Does Bradley offer any products to facilitate testing emergency fixtures?

Bradley recommends the use of a shower tester (S19-330ST), which catches the water released from a drench shower and funnels it into a floor drain or bucket. Typically an eyewash tester gauge (269-1444) is placed over the eyewash to be sure it achieves a compliant pattern per ANSI/ISEA Z358.1. In addition, customers may use a flow meter, to confirm the flow rate.

What is the difference between coated and uncoated galvanized steel?

Bradley's standard product features BradTect yellow coating, it provides superior corrosion-resistance in comparison to raw unprotected pipe that is directly exposed to natural elements and chemicals. As an added benefit, the bright yellow coating makes the fixture highly visible in cluttered, dim facilities, and is very easy to identify and locate during an emergency.

How do I know if I need to install an emergency fixture?

Consult your organization's Safety Director/personnel for their recommendation. Review chemical MSDS sheets, which indicate the type of treatment recommended for each hazardous material. Other common locations are battery charging or welding stations, anywhere fine particulate or cleaning materials are present and areas where one may be exposed to blood borne pathogens. For specific guidance and a tailored survey of your facility contact the Bradley Corporation for a free annual inspection. 1-800-BRADLEY (1-800-272-3539))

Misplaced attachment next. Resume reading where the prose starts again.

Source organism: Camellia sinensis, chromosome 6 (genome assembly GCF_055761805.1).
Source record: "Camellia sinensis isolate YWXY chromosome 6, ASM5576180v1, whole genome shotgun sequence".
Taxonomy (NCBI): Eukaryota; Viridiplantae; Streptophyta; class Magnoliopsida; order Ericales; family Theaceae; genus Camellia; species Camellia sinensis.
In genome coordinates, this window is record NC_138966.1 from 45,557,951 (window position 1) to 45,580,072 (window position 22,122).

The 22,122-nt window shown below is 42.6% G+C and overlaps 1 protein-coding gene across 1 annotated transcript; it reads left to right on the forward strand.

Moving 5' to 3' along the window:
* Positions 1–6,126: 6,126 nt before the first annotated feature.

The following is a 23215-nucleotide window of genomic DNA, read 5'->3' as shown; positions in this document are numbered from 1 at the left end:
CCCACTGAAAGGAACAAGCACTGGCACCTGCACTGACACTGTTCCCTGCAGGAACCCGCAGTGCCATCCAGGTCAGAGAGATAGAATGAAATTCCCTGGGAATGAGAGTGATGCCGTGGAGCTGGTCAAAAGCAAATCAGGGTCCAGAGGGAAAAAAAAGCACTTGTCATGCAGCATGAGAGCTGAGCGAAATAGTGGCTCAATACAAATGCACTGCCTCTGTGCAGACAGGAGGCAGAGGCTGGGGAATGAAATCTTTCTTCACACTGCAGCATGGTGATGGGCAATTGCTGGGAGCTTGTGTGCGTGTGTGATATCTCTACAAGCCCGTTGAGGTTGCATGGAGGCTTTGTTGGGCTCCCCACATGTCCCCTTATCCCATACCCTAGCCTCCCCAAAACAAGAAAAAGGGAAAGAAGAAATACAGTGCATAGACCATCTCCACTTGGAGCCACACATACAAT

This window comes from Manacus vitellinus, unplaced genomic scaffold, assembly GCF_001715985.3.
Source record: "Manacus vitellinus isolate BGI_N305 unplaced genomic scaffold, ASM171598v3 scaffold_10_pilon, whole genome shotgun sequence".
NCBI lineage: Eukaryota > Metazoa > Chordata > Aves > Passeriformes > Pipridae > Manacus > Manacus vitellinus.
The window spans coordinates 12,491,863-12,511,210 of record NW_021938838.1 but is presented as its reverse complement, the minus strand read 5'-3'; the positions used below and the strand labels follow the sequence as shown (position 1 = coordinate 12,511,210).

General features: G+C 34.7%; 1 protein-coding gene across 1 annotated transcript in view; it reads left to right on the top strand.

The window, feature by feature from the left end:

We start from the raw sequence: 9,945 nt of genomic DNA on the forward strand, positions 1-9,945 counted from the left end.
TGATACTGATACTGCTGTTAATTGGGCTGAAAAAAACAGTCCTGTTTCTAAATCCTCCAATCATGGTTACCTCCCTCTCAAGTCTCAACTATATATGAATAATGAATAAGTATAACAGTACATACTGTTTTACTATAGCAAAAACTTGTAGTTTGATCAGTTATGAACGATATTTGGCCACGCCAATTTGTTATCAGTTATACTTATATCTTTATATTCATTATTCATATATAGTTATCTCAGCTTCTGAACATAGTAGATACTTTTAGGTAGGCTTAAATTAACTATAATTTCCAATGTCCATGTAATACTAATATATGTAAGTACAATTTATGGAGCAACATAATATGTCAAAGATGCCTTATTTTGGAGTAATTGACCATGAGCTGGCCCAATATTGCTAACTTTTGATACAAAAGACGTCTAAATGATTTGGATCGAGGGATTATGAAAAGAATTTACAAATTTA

Can I use a self-closing ball valve with my emergency fixture?

Emergency fixtures must be equipped with stay-open ball valves to be compliant in most installations. ANSI/ISEA Z358.1 does however make note that "a self-closing valve may be permitted in a school laboratory situation as a limited exception only where the enforcing authority is of the opinion that the hazard posed is not a serious threat." (Appendix B3)

Do I need an alarm for my emergency fixture?

ANSI/ISEA Z358.1 states that: "...users may also want to use audible alarms or a blinking light to indicate that the unit is in operation. These are particularly important in remote areas. Many companies connect valves electrically to warning lights or buzzers in central dispatch areas to alert the appropriate authorities when the unit is in use." (Appendix B4)

Alarms serve the functions listed below:

  • Alert safety personnel that an emergency occurred and medical assistance is necessary
  • Serve as a deterrent to vandals